In this talk, I will address a few notable points in performing numerical treatment of the phenomenon of light slowing and storage in an electromagnetically-induced transparency (EIT) medium. I will numerically demonstrate the formation of the stationary light pulse (SLP), visualizing the dynamics of the atoms and the field inside the medium. Then I will talk about some interesting aspect of this phenomenon such as its applications as the optical “retarder,” “reflector,” “beam-splitter,” and so forth, in quantum information science.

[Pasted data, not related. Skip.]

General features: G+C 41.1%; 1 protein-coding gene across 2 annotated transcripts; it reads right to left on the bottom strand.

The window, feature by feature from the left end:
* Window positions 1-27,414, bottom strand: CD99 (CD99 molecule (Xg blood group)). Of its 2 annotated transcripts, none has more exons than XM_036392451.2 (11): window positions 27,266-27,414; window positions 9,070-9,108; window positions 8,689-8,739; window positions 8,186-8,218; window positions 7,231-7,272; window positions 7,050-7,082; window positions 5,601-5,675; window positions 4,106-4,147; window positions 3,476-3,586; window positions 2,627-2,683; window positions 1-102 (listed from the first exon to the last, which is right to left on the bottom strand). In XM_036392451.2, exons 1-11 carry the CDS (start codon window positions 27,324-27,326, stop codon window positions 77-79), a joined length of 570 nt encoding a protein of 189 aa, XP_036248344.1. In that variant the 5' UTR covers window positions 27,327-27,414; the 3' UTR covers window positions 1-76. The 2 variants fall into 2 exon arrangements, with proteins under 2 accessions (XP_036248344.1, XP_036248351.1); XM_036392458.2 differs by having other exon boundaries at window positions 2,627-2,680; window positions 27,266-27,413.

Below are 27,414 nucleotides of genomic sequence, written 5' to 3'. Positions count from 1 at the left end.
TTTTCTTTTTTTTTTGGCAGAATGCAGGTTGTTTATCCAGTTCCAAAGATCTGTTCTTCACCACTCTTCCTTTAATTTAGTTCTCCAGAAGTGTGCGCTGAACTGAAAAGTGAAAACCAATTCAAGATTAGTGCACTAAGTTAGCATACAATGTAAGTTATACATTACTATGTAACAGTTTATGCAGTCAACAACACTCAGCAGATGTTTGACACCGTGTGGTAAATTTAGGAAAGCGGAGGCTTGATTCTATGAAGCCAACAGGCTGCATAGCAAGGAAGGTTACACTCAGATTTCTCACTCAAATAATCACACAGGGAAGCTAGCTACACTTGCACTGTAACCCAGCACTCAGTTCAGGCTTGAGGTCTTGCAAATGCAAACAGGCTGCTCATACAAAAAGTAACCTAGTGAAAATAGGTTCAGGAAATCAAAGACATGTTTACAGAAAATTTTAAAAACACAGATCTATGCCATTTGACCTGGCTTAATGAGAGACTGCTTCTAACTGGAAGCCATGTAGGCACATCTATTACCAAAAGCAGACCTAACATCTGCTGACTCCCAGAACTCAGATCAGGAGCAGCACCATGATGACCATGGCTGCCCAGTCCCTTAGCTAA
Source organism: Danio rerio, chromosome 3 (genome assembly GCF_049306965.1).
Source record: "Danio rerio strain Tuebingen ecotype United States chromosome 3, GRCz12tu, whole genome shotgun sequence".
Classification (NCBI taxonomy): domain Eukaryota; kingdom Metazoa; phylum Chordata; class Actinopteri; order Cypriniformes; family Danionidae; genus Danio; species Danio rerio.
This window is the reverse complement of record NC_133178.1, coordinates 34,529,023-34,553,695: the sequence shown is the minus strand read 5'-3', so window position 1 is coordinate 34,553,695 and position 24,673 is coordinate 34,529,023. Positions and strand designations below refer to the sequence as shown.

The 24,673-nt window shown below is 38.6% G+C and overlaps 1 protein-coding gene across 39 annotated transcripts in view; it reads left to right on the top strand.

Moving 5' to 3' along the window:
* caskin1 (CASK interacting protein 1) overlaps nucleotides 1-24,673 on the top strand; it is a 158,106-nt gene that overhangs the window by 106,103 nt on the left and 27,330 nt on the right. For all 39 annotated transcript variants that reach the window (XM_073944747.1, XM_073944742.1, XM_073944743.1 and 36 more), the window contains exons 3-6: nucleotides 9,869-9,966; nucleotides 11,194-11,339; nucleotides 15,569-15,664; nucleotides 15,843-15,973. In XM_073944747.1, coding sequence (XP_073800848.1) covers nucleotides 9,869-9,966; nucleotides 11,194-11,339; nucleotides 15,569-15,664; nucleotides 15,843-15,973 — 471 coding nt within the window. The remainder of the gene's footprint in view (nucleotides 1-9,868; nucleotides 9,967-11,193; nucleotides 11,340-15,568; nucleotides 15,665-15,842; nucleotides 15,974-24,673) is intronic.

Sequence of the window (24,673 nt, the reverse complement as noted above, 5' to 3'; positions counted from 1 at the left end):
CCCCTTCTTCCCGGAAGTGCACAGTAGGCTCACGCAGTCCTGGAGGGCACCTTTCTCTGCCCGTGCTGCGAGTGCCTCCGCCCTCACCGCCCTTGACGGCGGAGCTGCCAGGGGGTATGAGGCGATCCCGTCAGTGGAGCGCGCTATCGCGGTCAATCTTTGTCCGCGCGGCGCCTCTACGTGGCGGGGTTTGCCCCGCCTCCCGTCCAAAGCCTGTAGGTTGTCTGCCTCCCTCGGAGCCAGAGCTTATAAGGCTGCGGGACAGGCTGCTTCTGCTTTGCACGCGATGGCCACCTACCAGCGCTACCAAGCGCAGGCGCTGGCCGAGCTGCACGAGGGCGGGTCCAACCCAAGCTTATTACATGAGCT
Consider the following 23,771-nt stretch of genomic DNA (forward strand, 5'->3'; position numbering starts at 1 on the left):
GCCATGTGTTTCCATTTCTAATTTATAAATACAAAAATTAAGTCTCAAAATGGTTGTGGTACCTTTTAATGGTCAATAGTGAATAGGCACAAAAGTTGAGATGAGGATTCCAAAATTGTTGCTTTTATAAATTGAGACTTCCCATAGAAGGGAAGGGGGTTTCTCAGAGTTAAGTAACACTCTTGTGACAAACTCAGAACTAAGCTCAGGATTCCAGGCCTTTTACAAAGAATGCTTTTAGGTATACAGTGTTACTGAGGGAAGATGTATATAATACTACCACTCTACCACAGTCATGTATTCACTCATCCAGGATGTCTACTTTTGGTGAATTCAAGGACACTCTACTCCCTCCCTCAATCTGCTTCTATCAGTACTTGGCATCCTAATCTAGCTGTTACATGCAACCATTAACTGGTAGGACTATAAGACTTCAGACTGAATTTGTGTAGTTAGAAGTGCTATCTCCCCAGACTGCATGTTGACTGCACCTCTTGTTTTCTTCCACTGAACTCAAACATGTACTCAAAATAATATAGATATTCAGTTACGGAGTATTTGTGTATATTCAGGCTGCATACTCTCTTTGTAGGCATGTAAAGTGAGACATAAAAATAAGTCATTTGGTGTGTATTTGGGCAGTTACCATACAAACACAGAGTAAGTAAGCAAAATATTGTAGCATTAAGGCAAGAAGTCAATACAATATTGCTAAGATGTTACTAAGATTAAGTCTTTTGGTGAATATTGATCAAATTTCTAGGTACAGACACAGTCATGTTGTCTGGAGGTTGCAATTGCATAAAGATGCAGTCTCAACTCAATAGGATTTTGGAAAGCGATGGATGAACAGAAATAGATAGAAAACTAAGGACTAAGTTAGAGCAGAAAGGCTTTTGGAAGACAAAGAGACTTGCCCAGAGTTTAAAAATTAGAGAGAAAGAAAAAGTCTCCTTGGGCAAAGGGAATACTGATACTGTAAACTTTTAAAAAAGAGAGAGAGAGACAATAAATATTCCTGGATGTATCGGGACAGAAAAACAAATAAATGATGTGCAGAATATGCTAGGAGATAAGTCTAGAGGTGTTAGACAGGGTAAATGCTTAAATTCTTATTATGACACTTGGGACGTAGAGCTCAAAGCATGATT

Young-Tak Chough is a theoretical physicist who is now serving as the Chair Professor of the Department of Automotive Engineering, College of Engineering in Gwangju University. There are five metropolitan cities in South Korea, and Gwangju is one of them located in the South-Western region of the peninsula. Indeed, Dr. Chough studied on the theme of the Electron Paramagnetic Resonance (EPR) in a condensed-matter experiment group in Seoul National University (SNU) through his postgraduate course. After hopping to the United States for further study, however, he found he was indeed more interested in the theoretical (or, more precisely speaking, the computational) physics, than in the experimental, and joined the quantum optics theory group of Prof. Howard Carmichael in the University of Oregon, where he received his Ph.D. in 1997. Then, he went back to SNU to join the research group led by Prof. Wonho Jhe, the Center for Near-Field Atom-Photon Technology, where he came to meet with Prof. Kihwan Kim who back then was one of the most brilliant Ph.D. students there, he remembers. Since then the two scientists keep in a close touch with each other both academically and personally. Dr. Chough has also collaborated with Prof. Kyungwon An in SNU since Prof. K. An led a quantum optics experiment group called the Center for Macroscopic Quantum-field Lasers at Korea Advanced Institute of Science and Technology (KAIST) back then, until he finally and permanently moved to Gwangju University in 2002. Dr. Chough’s research interests include quantum optics and the theoretical description of the “open quantum systems,” in particular. Until today, he keeps publishing research papers on topics including quantum trajectory theory, theory of micromaser and microlaser, theory of atomic cooling and trapping, dynamics of matter-waves, Fock-state interference, etc., and more recently on the topics of light slowing and storage and stationary light pulses as well. He is a member of the Korean Physical Society (KPS) and the Optical Society of Korea (OSK) as well as of the American Physical Society (APS) and the Optical Society of America (OSA).